Jane Eaton Hamilton

"I cannot and will not cut my conscience to fit this year’s fashions.” – Lillian Hellman

Category: painting

New Painting.

‘Tops. Yes They Call it Tops’–painting by Jane Eaton Hamilton 20″x24″ mixed-media on stretched canvas
We are all full of sorrow, grief and fear. I wish you all the strength to bear what comes our way/your way with grace.
I’m not having any luck painting at night because writing is just a wily beast and it claws all the time from any day. Keeping up with errands and housework, too, is proving a chore.
 
The weekends are for art. Today I rearranged my home studio because it’s in a small bedroom and I’m really at the stage I need one of the big studio spaces available in Vancouver, so I can go large. In this studio I can’t paint against the wall, have a ladder to get to the high parts, have multiple works going at once, or even store extant pieces. So it’s all a hellish jumble without adequate storage systems. I reworked the layout of the rickety old tables I have to give me some mostly empty table space for flat work and hope that will help to make it manageable.
 
Meantime, this painting is what I’ve been working on.

Part of the studio jumble is dozens of old paintings where my reach exceeded my grasp. Things I couldn’t figure out and abandoned as under paintings or just flubbed. What a delight to repurpose them! I’ve had several “go-fix-this” days in the last couple months, and with a few exceptions I’ve been successful. There’s still more to do to this one, but it will have to wait as for some reason, tomorrow’s Monday.

Meantime, two major rewrites this week on old/newish short stories, which was hella hard but gratifying. This week fun things like submitting and accounting, along with trying to finish first draft of a new story.

To purchase a print (mug, shower curtain, set of cards) please see Fine Art America under my name or Hamilton Art. To inquire about purchasing originals, please contact me at hamiltonjaneeaton at gmail dot com.

I love watching art and writing play off each other

study for Ice Queen: Jane Eaton Hamilton

I have to work in perfect silence but for the chirping of the fridge the songs of the birds, because it lets my subconscious rise. I was working on a painting this morning where I’d worked a study, and without conscious thought, or really even without realizing that I’d done it, I bounded up to the computer and started writing a pandemic meets factory farm short story.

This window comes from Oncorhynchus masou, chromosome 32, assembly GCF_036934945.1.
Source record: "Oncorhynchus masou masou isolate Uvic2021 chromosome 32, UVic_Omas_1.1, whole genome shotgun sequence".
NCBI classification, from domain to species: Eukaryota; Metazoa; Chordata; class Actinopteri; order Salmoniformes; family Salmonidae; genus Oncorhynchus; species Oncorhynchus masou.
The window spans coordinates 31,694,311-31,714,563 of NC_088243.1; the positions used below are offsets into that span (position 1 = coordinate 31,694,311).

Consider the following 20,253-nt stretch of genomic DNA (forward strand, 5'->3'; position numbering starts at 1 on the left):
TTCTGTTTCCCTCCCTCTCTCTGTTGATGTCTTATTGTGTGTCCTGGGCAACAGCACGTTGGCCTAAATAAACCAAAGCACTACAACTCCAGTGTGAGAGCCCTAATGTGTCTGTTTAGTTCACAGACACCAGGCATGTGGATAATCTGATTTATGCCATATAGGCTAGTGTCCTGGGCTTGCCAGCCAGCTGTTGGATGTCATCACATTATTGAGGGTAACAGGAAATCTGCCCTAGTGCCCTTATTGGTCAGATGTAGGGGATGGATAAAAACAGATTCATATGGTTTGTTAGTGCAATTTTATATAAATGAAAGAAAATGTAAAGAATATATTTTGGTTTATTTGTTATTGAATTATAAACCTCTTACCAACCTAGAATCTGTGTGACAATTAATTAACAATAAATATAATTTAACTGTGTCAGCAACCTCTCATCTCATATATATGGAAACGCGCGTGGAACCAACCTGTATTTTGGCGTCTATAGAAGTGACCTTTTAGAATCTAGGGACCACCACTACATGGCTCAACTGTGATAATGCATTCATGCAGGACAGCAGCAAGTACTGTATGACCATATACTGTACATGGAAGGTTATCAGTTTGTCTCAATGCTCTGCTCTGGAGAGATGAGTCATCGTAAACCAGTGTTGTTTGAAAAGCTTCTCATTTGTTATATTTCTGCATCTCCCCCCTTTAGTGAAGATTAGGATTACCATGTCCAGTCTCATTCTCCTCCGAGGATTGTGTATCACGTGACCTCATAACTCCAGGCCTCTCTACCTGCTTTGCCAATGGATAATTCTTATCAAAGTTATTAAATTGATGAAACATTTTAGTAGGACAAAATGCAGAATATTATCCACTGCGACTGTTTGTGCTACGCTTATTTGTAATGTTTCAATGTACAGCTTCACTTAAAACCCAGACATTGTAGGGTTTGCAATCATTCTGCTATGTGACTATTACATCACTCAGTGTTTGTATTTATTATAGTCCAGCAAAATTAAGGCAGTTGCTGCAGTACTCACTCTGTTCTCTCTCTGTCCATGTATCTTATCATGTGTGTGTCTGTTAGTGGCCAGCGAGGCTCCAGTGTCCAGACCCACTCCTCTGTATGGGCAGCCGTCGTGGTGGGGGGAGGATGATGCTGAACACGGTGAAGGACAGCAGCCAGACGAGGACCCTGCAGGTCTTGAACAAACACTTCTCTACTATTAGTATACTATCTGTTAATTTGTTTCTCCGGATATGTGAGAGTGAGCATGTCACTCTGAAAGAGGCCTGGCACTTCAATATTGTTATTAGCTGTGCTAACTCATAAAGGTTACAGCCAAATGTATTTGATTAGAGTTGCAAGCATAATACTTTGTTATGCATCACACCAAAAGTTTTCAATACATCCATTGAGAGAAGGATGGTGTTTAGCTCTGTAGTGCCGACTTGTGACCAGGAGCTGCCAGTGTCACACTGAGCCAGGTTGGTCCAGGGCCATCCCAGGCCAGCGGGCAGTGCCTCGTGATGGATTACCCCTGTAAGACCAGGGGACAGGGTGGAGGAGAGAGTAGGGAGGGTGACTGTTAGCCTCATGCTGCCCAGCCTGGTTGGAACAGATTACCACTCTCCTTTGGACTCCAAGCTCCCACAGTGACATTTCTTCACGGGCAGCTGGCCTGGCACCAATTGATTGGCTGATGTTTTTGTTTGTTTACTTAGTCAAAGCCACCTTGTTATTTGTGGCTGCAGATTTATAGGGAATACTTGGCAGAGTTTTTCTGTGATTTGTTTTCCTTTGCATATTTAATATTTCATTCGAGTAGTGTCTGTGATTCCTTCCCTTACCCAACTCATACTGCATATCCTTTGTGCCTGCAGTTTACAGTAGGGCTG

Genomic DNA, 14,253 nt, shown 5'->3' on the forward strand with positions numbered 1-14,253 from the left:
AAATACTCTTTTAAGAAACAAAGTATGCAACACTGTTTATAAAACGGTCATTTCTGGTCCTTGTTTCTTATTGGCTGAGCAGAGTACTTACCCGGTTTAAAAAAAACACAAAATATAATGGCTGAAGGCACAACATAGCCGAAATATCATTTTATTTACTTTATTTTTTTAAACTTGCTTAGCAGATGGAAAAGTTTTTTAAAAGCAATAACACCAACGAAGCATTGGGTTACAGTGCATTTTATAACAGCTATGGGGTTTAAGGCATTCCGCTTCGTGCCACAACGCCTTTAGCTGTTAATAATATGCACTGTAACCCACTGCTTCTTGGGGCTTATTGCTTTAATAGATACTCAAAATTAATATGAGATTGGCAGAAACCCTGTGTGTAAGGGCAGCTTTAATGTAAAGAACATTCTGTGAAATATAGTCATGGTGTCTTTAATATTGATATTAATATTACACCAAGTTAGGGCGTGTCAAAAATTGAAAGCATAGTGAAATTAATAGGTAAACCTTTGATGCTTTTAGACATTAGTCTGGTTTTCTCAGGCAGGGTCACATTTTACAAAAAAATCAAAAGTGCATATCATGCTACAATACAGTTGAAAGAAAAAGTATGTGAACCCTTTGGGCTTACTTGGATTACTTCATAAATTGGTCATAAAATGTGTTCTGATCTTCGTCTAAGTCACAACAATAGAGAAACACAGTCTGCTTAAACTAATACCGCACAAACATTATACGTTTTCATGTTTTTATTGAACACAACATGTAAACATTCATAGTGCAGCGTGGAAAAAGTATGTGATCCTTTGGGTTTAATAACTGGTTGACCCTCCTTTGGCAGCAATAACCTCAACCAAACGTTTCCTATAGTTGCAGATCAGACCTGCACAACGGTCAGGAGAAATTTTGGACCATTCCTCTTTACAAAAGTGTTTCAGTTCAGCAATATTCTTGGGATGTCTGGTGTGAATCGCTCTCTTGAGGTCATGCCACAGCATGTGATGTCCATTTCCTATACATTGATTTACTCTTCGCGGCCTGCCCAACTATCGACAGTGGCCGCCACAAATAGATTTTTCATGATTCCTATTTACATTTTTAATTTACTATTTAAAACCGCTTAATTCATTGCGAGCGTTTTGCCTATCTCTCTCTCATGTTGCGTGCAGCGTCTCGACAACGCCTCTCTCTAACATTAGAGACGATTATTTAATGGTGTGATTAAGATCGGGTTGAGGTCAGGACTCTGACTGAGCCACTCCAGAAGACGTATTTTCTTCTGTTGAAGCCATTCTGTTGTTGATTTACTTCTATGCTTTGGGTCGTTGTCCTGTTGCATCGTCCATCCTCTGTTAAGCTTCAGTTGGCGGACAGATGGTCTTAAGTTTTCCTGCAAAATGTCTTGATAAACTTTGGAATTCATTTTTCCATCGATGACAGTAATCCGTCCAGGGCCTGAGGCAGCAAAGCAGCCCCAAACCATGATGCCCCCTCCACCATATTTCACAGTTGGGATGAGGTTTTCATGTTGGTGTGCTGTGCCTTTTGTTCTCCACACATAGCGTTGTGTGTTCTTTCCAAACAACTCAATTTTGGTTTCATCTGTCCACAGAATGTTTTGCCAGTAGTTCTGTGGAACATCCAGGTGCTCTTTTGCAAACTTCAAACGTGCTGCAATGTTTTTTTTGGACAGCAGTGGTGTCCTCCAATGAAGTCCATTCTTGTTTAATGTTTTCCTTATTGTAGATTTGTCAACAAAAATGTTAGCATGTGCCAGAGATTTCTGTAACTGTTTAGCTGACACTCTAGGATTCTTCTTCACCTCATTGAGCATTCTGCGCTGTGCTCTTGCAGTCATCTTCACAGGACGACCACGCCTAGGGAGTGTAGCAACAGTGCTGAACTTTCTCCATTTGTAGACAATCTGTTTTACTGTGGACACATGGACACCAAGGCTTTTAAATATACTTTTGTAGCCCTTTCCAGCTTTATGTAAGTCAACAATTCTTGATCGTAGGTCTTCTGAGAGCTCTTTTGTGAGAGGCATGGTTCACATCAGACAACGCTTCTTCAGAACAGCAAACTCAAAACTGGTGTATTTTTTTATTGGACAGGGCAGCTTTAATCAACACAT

Literally, the two have nothing to do with each other.

The art is about the arcane but nevertheless still sometimes practiced habit of leaving babies out in the snow and sleet. I’d lately read a BC Back-to-School guide, where it advised parents to dress their children warmly as the windows would all be open, and I thought back to a time in my childhood.

I’d come home from half-day kindergarten during a snow and wind storm. I kept tugging my own hat out from my face to shield the wind. My mittens were covered with pills of snow turned to ice. I found my baby sister’s squeaky, big-wheeled pram on the back porch. She just stared up at me, expressionless, her big brown eyes registering nothing, her cheeks flushed, her lips shaded blue. I remember begging my mother to bring her inside, where I was then shucking off my coat and boots so I could melt in front of a heat register, but was sternly told that taking “air” was good for her and that it happened to all babies.

That made me wonder where the tradition came from. We didn’t put babies out in 100 degree heat, did we? So was it disease-related? Had it in fact come about during the 1918 flu epidemic and was never dropped (or from an earlier plague time)?

The short story, though, flows back to a tweet I read where a writer kept walking into the same spider web every morning, and the spider would just rebuild it. I wondered whether a spider could feel ennui or have an existential crisis. “I work and I work and I work and just seems to get nowhere. And why do I never catch a fly? I’m losing so much weight?” Something like that. It triggered work on the short story that anthropomorphizes animals. The story, so far called Mom and Pop, is part of a larger project of short fiction from factory-farmed animals’ perspectives.

 

Once again, spring, with the kanzen cherry blossom

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photo: Jane Eaton Hamilton kanzen cherry 2015